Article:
Referring to the 62404 Paul Newman Rolex watch, he said it could easily fetch P12 million, “but in the world market it is worth USD400 to 500 thousands.” It is almost unbelievable that we have it in the Philippines, but Paolo easily found it because it came from his own friend, a collector.
“We also source and go out, so we know more or less who has watches,” said Paolo. “The collectors are constantly changing their pieces. They want to upgrade, or they get tired of certain pieces. Luckily they also get certain things from us.”
“We look at historically important pieces too,” he explained. “We also have pieces that are 40 or 50 thousand pesos.” That put a gleam in my eyes. Proust can dream, can’t he?
When Paolo said that there were three pieces in that particular auction that they were expecting to sell at over 10 million pesos, I shot back, ‘But what kind of person would buy that kind of watch?”
“We have a lot of low-key people who wear millions of dollars’ worth of watches,” he said, giving me that surprised look. (“Proust, where were you all these years?”)
“Nobody knows that they’re wearing a 300,000 dollar watch. It is so simple and so understated.
“Those are investments already, and with them, you will make money over time. You cannot lose especially if it is a nice Patek Philippe, especially if it’s a vintage, which is very rare.”
Proust, letting go of his pretensions to being in the know, just had to ask, “How did you learn about all these?”
His reply: “Reading, talking to collectors, researching, that is all I do every night. I do my sourcing every night. There are always new things at the internet. But you have to do your due diligence. I don’t rely on my opinion alone. I also work with other specialists in the Philippines quietly. There is one gentleman in the Philippines I consult with a lot. He’s like a walking encyclopedia. He is a collector. I met him a few years ago, and he has been supportive.”
In Hong Kong, too, he meets up with people who are knowledgeable. “I attend watch fairs, not only to learn, but also to source. I check out everything,” Paolo clarified.
“One should be able to assess the authenticity of the watch,” said Paolo. “Is it real or fake? You would know, but sometimes they are so good at faking you can’t tell. More important than that is the originality of the watch — the right dial (has it been retouched?), the right hand, the right caliber, is it the right bracelet for the watch? Has it been serviced by the proper authorized center? Sometimes, I have the movement checked. It’s the originality that counts in a watch. Once you start messing around with its parts, they call it Frankenstein. The value goes down. And then, also, if you look at the dial and it looks so old already, some collectors love that.”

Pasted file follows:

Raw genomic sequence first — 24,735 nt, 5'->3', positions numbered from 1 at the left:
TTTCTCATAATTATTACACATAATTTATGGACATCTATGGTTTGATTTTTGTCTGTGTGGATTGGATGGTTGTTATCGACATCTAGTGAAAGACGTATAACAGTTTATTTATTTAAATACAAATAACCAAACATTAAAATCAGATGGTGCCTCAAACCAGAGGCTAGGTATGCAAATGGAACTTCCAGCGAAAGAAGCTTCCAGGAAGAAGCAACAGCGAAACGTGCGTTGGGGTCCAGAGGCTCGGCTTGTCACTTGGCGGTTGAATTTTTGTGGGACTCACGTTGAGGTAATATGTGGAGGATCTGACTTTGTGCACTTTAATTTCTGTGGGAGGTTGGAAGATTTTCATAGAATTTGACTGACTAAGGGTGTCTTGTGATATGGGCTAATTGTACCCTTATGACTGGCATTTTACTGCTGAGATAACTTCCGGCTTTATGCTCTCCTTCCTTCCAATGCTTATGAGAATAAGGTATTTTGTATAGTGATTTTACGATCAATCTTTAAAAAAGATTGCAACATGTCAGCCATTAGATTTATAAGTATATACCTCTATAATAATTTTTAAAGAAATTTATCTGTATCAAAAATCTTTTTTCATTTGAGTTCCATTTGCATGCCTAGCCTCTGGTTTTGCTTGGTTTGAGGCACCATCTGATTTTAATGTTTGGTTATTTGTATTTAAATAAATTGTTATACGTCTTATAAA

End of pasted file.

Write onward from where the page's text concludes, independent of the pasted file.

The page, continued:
Expectedly, all these words came tumbling out one after the other. From the mouth of experts, you would know because they don’t dilly dally with what they have to say. This Paolo’s for real, I told myself. His charisma comes from his sincerity and possession of knowledge. If he didn’t know what he was talking about, he would hesitate, like that politician of yore who touched his head and scratched it. You would know he was fibbing.
Surprisingly, Paolo, who is 37 years old, has clients who are 22 and 23 years old.
“They buy USD100,000 watches, wear them for two years and then unload them. In the process of trading, they make money, and then they upgrade,” he shared.
So, where do they get their money? Proust was imagining things. “They’re very entrepreneurial. I mean not a lot, but we have one or two,” said Paolo, who briefly shifted gears, as he called my attention to the beautiful and very well priced jewelry from Cartier, Graff, and all those big names. No, he said, they did not belong to his irrepressible grandmother, the legendary and fun Luz Puyat Martel. As an aside, we talked about her.
Of his grandmother Luz, Paolo said, “She really appreciated the finer things in life. She spoiled us but she made sure we didn’t take things for granted. She had old school values, and she was a very elegant lady. She was very frank and real. If she liked you, she liked you. She knew exactly how she wanted things done in her home and in her life.
“She loved her jewelry while my grandfather, Antonio, was extremely simple and didn’t indulge. He was focused on his business.” No, he would not go into details. But then, some things are better not said outside of the family and the circles it moves around in.
Going back to our topic, I asked him if there were buyers, and who were they?
He simply explained, “The economy is doing right, there is a lot of disposable income, and there are a lot of people looking for the finer things in life. Art, jewelry and watches have a direct correlation with the economy. When the markets are down the purchasing goes up. I carefully look at up to what point people are willing to pay for pieces. Three to five years ago, people paid only up to three million pesos. Today, people buy at five, six, seven, eight, nine, 10 and more millions.”
It was all that I needed to hear. Abruptly, I had to take my leave. It was almost six in the evening. I needed to look for a lotto ticket outlet. It was around this time, if I recall right, that the prize had ballooned to one billion pesos plus. Imagine what Proust could bid for. Of course, he had to buy his ticket surreptitiously. He didn’t like bumping into the drivers and yayas of those he pretends and aspires to be friends with. Although he is aware that they’re buying tickets for their señoras, too.
Next week, Proust goes down the memory lane on one hand, and on the other, relates his brief yet delightful conversation with Dedes Zobel, EZ’s daughter, and the charming trustees of the Asian Cultural Council.